In the latest cyber threat update report, the Office for Cyber Security and Information Assurance revealed that the scam surfaced in March to April.
The review cites reports of an Instagram account which impersonated the Minister for Justice and Home Affairs, Jane Poole-Wilson, which was used to defraud victims through investment scams.
The account used publicly available photos of the minister for legitimacy.
Mrs Poole-Wilson said: ‘I was very concerned about the fake Instagram account, particularly as it seems the aim was to defraud people.
‘The use of my position as Minister of Justice and Home Affairs was also worrying. In my case, as I am not on Instagram, it proved challenging to have the fake account taken down.
‘So I am really grateful to OCSIA for their assistance on this and to those who took the trouble to contact me to let me know about the fake account.’ She added: ‘I would urge people to ensure they take care online.
‘Make sure you think twice about responding to requests either offering or asking for money. Take time to check it out and don’t be pressured into responding.’
Whilst OCSIA declined to disclose the names of other Tynwald members who have been impersonated, the report says: ‘We have subsequently been made aware of other “fake” accounts involving other Tynwald Members and we are working with departments to have these taken down.’
Joe Chamberlain, cyber intelligence and information governance support officer at OCSIA, said: ‘In these instances the scammer(s) used investment schemes as the preferred choice to target potential victims.
‘The actual proposition scammers use is less important, it’s more the impersonation and social engineering techniques that convince potential victims they are talking to a member of Tynwald or someone they trust.
‘It’s likely that there will be more instances of impersonation of public figures in the future and the proposition may not be investments and instead be something more convincing.’
He added: ‘The message we wanted to present is that scammers will impersonate anyone they believe people will trust, whether this is a business, minister or a known local figure.
‘We’ve seen this recently with the scam texts where scammers impersonate a (sometimes non-existent) son or daughter.
‘We urge people to independently verify who they are talking to and report any concerns to us at OCSIA.’
Online impersonation was also used to sell items that don’t exist primarily on Facebook.
This was the second most reported scam in the period.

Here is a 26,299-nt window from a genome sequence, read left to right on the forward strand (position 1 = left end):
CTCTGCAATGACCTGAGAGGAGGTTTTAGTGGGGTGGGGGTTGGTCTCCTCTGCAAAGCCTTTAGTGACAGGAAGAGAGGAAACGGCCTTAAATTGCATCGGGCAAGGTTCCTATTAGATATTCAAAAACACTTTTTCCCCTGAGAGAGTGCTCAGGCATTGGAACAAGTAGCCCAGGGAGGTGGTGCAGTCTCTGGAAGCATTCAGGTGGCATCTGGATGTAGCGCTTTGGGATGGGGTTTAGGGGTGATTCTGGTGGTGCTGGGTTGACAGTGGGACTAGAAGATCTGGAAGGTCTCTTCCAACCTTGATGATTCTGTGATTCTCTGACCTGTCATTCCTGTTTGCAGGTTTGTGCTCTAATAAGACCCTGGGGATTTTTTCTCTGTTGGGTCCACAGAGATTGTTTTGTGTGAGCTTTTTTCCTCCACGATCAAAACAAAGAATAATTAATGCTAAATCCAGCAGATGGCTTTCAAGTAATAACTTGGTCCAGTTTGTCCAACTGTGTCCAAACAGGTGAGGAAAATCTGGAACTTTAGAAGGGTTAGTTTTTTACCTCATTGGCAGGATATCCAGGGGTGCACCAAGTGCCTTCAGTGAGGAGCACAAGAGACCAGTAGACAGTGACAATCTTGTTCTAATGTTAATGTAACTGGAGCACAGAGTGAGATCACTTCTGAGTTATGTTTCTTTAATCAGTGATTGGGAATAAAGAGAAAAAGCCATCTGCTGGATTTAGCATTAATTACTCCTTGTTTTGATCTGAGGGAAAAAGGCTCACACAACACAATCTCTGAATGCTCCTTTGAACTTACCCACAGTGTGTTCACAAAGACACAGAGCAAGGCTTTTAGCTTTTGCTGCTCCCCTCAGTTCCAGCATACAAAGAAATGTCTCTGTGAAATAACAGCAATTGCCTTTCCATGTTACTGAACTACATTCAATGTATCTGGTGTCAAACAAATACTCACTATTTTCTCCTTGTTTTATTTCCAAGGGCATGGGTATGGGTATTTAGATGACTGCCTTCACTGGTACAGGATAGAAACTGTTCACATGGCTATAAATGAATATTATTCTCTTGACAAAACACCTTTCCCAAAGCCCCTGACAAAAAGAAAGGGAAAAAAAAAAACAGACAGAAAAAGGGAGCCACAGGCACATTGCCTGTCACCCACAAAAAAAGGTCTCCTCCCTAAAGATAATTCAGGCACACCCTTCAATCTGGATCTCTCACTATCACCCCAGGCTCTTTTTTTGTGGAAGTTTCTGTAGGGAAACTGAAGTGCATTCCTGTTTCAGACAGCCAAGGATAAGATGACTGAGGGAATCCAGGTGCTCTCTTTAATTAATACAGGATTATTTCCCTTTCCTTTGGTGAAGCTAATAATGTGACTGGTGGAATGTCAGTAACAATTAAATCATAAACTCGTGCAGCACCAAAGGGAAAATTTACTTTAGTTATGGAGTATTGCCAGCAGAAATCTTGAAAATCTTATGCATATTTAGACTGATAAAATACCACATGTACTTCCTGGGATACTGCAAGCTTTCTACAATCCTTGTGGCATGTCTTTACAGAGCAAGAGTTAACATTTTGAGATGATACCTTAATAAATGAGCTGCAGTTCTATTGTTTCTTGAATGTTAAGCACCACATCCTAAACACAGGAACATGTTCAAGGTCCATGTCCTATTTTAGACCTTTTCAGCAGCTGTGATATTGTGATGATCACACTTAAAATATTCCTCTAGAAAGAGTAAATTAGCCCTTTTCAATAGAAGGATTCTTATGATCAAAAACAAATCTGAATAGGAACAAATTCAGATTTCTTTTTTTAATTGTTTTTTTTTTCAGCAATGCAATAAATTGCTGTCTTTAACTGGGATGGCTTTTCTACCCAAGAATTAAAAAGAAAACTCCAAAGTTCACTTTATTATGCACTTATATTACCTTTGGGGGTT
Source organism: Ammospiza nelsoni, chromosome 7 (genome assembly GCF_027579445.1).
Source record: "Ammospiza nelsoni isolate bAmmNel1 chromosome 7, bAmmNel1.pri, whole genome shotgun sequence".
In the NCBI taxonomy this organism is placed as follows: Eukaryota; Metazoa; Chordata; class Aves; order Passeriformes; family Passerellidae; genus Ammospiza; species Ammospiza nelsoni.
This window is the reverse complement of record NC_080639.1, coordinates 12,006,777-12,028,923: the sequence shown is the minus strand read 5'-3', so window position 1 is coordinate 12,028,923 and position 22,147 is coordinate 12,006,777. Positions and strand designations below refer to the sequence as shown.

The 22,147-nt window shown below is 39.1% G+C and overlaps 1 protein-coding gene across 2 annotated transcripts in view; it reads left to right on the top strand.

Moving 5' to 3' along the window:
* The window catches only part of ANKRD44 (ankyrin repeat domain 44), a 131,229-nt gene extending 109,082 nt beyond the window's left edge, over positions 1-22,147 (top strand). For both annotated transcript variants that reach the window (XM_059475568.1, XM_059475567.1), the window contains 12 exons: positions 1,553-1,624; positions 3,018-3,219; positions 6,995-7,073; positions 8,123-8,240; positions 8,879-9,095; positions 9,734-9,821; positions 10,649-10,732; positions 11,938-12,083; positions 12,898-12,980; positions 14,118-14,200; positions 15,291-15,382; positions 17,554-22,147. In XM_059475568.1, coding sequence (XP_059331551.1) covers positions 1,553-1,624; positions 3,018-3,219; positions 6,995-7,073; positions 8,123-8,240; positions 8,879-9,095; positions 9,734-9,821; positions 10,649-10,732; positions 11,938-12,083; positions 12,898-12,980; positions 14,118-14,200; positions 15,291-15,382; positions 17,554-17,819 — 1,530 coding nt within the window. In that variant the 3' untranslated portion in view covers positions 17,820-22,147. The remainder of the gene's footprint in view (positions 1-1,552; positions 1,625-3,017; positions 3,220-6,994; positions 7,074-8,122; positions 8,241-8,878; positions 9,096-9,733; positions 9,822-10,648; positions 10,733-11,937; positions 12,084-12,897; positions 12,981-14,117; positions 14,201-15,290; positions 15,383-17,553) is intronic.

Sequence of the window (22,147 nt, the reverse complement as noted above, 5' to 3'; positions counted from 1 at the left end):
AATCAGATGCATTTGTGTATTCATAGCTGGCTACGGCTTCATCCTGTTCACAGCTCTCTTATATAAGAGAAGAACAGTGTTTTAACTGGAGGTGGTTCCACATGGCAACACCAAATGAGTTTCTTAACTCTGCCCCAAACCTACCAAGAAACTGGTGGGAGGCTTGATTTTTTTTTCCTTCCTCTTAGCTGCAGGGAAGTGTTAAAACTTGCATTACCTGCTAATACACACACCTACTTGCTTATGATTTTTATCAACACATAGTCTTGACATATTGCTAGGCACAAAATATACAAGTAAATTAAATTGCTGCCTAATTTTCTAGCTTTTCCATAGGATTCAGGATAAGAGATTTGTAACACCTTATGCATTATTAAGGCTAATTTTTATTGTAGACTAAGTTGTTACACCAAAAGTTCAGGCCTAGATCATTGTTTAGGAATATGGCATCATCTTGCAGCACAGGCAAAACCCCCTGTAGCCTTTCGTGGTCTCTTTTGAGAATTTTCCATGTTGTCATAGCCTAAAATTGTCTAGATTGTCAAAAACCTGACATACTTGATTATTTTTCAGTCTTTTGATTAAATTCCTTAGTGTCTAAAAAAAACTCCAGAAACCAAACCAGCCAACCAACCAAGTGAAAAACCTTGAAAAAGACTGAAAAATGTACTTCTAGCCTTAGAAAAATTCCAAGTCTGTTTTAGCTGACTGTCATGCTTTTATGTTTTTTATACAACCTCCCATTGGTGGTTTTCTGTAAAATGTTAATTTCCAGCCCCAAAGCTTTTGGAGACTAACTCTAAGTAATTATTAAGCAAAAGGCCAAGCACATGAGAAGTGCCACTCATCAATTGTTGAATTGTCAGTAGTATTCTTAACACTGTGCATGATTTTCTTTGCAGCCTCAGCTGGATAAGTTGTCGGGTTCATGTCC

The report explains: ‘These scams are often performed one of two ways. One option is the scammer makes a new profile with a fake name and images taken from the internet.
‘For anyone prepared to look, the profile can be identified as fake.
‘The more convincing method involves a compromised account of a legitimate person, where the scammer uses already-established relationships to scam victims out of money.
‘In the period we saw this occur with a well-known local figure whose account was hacked and used to sell non-existent puppies.’
There were more than 10 reports of this in the period, with someone being defrauded out of £950.
The report says: ‘At OCSIA, part of our job involves helping members of the public to understand that the levels of trust you apply to real life should not extend to the internet.’
Earlier this year the Examiner received two spoof emails impersonating two Douglas councillors.
Douglas Council leader Claire Wells’ account appeared to send out an email saying that there was to be an emergency meeting in which a vote of no confidence would be called against her.
A statement released by the council said: ‘Douglas Borough Council can confirm that its council leader did not send e-mails to island media outlets about a suggested emergency meeting, nor has a vulnerability been detected in the local authority’s IT system.’
Another spoof email received by the Examiner in late March, impersonated councillor Frank Schuengel claiming that he was to make an announcement regarding the closure of the Manx Forums website.
When we contacted Cllr Schuengel, he confirmed that he did not send the email and it was a spoof.